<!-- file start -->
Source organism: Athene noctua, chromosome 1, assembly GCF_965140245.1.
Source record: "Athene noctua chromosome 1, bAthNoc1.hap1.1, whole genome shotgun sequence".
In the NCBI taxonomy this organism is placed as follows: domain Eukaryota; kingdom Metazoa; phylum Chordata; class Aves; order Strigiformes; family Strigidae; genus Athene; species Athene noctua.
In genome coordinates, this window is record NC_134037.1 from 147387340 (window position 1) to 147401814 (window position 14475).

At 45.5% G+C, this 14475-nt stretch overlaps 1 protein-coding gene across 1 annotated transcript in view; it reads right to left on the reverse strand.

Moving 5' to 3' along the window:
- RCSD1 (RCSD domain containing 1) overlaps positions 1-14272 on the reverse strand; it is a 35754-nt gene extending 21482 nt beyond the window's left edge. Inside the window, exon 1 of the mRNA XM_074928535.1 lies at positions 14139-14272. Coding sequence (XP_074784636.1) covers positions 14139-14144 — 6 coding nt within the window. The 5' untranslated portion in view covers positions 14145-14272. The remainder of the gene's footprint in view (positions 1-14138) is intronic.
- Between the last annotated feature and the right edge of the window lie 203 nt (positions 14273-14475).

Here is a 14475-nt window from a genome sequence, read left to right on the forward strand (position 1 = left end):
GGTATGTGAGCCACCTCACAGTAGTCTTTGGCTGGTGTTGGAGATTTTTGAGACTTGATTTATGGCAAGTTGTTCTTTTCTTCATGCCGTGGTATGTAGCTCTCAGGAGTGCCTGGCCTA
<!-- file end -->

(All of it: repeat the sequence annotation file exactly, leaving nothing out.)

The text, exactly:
Source organism: Athene noctua, chromosome 1, assembly GCF_965140245.1.
Source record: "Athene noctua chromosome 1, bAthNoc1.hap1.1, whole genome shotgun sequence".
In the NCBI taxonomy this organism is placed as follows: domain Eukaryota; kingdom Metazoa; phylum Chordata; class Aves; order Strigiformes; family Strigidae; genus Athene; species Athene noctua.
In genome coordinates, this window is record NC_134037.1 from 147387340 (window position 1) to 147401814 (window position 14475).

At 45.5% G+C, this 14475-nt stretch overlaps 1 protein-coding gene across 1 annotated transcript in view; it reads right to left on the reverse strand.

Moving 5' to 3' along the window:
- RCSD1 (RCSD domain containing 1) overlaps positions 1-14272 on the reverse strand; it is a 35754-nt gene extending 21482 nt beyond the window's left edge. Inside the window, exon 1 of the mRNA XM_074928535.1 lies at positions 14139-14272. Coding sequence (XP_074784636.1) covers positions 14139-14144 — 6 coding nt within the window. The 5' untranslated portion in view covers positions 14145-14272. The remainder of the gene's footprint in view (positions 1-14138) is intronic.
- Between the last annotated feature and the right edge of the window lie 203 nt (positions 14273-14475).

Here is a 14475-nt window from a genome sequence, read left to right on the forward strand (position 1 = left end):
GGTATGTGAGCCACCTCACAGTAGTCTTTGGCTGGTGTTGGAGATTTTTGAGACTTGATTTATGGCAAGTTGTTCTTTTCTTCATGCCGTGGTATGTAGCTCTCAGGAGTGCCTGGCCTA